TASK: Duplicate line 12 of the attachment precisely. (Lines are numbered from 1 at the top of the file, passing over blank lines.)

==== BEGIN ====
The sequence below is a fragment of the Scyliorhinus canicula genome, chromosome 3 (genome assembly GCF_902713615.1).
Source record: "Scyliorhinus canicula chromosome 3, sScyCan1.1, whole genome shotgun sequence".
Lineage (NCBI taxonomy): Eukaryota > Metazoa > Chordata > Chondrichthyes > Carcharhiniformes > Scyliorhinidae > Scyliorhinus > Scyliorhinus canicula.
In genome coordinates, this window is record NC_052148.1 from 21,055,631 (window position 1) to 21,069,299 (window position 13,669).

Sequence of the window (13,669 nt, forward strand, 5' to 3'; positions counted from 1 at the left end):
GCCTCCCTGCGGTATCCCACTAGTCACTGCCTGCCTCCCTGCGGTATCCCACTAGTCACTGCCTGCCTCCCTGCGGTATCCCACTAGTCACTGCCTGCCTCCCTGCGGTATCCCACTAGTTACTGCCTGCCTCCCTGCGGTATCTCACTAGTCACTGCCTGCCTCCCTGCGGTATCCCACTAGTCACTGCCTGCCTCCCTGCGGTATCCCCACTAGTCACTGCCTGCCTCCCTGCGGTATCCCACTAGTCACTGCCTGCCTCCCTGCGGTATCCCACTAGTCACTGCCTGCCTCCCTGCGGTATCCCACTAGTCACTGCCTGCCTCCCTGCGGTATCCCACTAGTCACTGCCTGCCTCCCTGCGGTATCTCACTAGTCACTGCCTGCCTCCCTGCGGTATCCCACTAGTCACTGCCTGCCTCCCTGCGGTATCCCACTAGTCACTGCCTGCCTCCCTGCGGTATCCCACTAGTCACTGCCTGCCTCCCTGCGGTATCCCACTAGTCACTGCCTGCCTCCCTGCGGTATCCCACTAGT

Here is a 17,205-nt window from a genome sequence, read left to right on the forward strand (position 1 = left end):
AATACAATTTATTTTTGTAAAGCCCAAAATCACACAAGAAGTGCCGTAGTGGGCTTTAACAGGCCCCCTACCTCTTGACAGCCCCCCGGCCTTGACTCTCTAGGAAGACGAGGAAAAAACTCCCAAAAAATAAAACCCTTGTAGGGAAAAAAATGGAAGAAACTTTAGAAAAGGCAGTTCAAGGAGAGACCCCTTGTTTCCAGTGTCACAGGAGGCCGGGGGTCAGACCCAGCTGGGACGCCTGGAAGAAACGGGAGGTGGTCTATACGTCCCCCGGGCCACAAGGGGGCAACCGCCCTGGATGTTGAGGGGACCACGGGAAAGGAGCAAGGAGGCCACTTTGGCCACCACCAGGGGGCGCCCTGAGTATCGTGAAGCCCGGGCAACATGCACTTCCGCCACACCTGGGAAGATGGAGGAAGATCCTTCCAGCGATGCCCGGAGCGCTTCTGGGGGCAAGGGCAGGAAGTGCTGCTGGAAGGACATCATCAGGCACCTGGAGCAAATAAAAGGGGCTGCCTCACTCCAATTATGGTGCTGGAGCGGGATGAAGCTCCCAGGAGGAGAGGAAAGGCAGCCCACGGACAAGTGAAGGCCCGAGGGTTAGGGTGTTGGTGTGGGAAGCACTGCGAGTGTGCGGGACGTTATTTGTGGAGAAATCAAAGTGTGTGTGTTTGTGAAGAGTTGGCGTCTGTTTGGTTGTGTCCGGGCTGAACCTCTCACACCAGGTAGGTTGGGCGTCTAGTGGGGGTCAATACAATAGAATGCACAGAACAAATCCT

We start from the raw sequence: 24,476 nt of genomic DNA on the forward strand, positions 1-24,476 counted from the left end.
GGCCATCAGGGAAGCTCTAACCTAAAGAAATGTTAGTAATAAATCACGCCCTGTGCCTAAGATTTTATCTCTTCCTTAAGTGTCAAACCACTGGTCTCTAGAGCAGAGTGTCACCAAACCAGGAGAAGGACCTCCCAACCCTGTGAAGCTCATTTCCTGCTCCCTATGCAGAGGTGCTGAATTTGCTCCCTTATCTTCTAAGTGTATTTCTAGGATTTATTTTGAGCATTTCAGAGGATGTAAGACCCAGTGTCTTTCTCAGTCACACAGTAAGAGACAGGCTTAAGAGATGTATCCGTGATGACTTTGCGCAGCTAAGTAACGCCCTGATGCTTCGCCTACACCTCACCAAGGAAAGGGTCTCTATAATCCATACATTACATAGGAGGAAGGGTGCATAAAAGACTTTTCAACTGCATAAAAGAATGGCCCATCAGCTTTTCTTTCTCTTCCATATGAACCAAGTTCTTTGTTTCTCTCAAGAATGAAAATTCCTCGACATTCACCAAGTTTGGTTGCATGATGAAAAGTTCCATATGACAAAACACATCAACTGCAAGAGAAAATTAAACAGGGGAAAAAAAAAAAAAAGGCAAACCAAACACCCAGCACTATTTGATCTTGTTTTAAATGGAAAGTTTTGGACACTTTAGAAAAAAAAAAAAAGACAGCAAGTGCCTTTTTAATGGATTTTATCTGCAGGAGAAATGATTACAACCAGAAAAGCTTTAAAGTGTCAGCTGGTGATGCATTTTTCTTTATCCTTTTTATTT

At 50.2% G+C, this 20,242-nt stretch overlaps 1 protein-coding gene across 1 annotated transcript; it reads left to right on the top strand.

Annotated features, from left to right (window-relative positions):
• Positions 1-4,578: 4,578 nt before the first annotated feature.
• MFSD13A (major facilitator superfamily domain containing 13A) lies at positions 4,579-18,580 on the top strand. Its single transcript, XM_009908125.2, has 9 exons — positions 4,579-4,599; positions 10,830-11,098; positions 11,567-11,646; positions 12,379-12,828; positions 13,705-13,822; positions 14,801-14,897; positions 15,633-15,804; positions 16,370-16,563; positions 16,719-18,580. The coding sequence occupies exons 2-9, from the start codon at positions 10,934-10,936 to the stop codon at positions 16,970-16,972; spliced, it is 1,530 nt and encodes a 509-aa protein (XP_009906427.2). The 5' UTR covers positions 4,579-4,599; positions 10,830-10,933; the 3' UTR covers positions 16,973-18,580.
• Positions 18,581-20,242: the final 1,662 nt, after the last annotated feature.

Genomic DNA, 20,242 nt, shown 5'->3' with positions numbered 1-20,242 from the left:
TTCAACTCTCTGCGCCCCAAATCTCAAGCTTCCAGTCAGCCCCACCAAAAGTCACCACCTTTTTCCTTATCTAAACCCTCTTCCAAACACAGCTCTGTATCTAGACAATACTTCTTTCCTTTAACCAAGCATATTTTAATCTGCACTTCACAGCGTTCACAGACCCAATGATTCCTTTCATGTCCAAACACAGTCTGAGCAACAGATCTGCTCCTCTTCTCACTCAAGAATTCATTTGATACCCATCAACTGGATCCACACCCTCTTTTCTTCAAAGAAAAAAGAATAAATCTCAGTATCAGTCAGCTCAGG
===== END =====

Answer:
Annotated features, from left to right (window-relative positions):